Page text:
Sunday, September 04, 2011

Libya learning and persuasion

I don't expect the right-wingers to learn, let alone acknowledge, their mistakes on Libya. The one intervention that saved civilian lives (probably), killed no Americans, and cost less than one percent of the Iraq-Afghanistan interventions, and the right opposed it. With a few exceptions like McCain.

We'll see whether the opposition on the left has anything to say. And to be fair, there's plenty of time for things to go badly. The big lesson of Iraq, one that I didn't realize in advance, is that chaos can be even worse than the Leviathon of tyranny (somebody should write that concept up).

Apropos of this, one Kevin Drum post:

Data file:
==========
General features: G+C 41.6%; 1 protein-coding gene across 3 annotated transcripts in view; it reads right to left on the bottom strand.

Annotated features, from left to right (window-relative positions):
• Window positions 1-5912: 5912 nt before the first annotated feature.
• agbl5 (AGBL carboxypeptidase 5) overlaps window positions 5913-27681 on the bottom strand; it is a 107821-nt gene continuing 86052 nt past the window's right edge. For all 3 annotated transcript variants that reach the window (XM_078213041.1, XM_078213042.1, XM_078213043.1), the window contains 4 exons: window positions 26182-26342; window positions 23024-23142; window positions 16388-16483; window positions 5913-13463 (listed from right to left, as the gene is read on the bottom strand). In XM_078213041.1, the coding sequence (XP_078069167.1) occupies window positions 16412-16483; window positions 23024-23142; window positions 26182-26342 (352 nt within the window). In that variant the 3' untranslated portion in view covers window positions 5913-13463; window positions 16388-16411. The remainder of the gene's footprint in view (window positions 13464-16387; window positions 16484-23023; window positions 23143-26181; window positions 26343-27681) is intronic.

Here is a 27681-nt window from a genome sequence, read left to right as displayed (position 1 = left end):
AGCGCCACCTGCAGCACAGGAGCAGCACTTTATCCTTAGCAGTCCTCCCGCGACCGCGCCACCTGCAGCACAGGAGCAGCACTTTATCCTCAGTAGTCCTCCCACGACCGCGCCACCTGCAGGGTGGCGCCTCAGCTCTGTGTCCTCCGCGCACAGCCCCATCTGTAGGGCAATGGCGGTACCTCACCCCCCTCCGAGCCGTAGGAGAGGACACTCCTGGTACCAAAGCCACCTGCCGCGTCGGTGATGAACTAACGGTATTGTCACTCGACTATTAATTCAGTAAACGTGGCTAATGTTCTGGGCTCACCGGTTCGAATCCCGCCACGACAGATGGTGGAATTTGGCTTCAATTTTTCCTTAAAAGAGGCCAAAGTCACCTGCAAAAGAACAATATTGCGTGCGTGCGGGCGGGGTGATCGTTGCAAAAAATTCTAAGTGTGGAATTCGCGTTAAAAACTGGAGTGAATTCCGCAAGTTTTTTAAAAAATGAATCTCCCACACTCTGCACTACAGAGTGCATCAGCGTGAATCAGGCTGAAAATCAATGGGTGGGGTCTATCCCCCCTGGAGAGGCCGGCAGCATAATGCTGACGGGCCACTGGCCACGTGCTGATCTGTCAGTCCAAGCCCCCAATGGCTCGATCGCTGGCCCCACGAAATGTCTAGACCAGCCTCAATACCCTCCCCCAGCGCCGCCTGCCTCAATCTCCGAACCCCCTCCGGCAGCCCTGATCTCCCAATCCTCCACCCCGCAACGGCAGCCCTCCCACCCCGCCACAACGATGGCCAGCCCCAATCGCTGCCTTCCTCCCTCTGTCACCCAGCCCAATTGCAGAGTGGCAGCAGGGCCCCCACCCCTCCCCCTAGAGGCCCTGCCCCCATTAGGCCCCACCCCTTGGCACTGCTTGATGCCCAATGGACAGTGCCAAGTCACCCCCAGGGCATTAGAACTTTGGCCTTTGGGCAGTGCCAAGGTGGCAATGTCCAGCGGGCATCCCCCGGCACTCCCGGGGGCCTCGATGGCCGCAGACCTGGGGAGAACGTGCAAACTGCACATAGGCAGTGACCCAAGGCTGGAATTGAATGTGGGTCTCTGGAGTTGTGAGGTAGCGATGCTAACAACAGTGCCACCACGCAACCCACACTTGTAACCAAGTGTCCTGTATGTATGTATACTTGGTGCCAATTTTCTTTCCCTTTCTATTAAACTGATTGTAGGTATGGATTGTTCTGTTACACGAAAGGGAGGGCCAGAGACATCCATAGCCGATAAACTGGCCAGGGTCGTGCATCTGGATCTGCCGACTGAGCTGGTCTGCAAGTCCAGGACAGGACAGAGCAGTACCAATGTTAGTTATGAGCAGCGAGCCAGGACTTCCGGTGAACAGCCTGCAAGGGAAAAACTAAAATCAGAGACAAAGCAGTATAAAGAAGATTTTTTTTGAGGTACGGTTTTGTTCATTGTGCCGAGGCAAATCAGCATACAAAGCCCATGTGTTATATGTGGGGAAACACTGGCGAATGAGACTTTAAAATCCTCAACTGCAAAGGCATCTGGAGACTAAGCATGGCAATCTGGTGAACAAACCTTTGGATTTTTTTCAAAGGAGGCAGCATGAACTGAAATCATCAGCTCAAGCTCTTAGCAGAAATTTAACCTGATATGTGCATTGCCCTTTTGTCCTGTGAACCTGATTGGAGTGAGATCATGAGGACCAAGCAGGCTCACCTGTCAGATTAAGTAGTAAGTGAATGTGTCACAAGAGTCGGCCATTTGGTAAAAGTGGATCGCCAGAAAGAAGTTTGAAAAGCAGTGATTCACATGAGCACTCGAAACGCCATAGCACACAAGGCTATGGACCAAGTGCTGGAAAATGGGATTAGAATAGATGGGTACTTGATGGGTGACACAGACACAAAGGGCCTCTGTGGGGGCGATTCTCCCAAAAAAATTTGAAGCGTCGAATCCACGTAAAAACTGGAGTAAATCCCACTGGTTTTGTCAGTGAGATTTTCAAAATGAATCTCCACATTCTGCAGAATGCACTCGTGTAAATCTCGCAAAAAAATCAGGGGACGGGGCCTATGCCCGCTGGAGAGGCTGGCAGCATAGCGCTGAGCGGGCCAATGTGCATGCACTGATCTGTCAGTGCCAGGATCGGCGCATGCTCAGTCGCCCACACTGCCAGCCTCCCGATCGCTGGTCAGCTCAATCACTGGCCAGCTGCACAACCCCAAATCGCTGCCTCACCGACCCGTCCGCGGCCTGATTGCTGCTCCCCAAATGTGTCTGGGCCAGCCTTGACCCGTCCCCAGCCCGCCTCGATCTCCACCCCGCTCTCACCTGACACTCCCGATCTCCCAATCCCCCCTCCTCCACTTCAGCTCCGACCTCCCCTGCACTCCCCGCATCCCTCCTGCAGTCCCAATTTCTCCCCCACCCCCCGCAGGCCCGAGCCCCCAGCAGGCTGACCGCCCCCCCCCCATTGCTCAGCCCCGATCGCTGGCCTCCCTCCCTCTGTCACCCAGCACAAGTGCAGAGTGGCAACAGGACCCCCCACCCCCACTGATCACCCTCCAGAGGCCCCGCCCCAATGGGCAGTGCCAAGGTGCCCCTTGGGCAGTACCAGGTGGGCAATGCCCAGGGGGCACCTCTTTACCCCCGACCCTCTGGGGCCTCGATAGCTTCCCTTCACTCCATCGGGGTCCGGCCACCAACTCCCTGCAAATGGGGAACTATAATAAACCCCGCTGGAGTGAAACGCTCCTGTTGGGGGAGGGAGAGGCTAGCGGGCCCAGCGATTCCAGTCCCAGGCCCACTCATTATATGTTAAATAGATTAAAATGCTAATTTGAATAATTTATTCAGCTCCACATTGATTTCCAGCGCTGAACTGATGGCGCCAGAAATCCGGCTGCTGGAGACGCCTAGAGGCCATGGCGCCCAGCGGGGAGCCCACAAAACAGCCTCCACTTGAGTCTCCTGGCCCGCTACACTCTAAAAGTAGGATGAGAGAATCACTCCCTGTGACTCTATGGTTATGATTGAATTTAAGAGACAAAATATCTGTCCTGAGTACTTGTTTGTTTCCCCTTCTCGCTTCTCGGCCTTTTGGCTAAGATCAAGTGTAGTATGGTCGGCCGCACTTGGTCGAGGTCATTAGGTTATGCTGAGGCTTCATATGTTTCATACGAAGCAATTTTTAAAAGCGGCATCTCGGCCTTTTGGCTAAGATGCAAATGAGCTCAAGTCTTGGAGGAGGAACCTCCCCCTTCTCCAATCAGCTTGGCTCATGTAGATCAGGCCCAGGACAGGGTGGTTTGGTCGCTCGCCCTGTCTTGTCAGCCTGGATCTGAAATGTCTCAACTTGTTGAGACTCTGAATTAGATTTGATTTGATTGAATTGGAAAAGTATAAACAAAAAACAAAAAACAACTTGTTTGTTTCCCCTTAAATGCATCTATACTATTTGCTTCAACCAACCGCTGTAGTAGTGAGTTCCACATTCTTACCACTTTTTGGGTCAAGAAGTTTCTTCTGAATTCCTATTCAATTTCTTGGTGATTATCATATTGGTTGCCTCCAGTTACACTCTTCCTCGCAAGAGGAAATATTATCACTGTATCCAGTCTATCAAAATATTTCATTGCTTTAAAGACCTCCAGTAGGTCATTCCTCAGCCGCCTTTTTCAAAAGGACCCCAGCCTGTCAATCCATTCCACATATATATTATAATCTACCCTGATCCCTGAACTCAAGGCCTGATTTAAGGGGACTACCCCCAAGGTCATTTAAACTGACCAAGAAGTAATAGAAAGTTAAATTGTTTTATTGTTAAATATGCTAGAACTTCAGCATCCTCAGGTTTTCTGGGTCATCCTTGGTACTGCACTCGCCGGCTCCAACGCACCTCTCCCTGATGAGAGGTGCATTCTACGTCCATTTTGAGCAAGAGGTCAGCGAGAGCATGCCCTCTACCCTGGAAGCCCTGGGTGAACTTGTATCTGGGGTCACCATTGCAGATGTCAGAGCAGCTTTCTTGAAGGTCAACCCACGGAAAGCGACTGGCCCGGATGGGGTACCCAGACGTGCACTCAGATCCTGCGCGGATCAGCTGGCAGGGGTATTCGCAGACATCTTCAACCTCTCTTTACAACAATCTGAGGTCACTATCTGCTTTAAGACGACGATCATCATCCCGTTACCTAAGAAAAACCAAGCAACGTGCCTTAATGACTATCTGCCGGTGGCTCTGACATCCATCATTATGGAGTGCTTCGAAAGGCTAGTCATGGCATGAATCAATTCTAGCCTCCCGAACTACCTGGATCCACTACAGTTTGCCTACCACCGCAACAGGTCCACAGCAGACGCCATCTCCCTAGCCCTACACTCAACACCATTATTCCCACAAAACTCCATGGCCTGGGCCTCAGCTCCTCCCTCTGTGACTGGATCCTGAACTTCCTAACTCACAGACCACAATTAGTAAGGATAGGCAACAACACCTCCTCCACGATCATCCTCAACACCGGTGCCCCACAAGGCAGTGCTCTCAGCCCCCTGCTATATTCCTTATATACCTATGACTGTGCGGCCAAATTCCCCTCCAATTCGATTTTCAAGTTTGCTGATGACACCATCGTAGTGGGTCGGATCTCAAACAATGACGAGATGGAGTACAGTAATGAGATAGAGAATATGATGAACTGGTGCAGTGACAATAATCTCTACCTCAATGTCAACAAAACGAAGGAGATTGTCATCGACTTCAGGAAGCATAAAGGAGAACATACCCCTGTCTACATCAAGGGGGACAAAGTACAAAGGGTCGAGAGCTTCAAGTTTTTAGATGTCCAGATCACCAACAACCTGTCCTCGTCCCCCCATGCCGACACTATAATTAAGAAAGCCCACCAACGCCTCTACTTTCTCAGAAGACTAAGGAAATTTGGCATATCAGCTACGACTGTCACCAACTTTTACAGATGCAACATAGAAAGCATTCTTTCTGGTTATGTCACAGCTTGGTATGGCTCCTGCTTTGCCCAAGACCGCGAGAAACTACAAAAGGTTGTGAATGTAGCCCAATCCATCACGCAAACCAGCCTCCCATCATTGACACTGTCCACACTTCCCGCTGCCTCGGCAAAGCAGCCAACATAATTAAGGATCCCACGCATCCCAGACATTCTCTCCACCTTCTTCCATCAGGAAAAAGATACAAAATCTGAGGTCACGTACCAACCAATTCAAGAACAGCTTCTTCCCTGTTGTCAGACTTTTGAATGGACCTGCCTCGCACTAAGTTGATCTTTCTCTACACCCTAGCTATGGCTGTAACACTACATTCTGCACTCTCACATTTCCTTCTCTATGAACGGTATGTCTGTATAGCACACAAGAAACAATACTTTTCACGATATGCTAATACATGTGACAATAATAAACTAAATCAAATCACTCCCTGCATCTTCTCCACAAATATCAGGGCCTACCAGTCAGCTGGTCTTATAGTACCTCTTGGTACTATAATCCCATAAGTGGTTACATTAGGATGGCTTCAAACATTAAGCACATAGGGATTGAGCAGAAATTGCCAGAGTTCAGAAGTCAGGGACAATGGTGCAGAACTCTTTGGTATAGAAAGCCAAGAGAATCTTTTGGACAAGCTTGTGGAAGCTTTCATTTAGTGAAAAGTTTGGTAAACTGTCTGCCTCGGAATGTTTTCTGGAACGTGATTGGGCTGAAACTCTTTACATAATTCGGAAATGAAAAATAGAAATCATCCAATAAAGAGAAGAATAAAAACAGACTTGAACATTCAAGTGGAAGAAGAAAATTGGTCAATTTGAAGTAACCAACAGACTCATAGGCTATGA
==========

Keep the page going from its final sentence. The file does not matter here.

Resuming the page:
I've been a skeptic of the Libyan operation from the start, but if this keeps up — and if the revolutionary government goes on to establish a decent regime — then it looks like President Obama's judgment in this matter may indeed have been better than mine. At a modest cost in dollars, virtually no cost in coalition lives, and no requirement for postwar occupation or rebuilding, we've backstopped an indigenous uprising against a brutal dicatator who was on the verge of slaughtering thousands of his own people. Not bad.
My own experience, which I think is fairly generalizable, is that within the course of a single conversation hardly anybody ever changes their mind — including me.
He says he changes his opinion over time, though. What works for me is new information. Even if I'm not persuaded originally, new info might convince me - but maybe not so much because it's new but because it's a crutch, an excuse that lets me shed my stupid original opinion. Anyway, good for Kevin for reacting to Libya.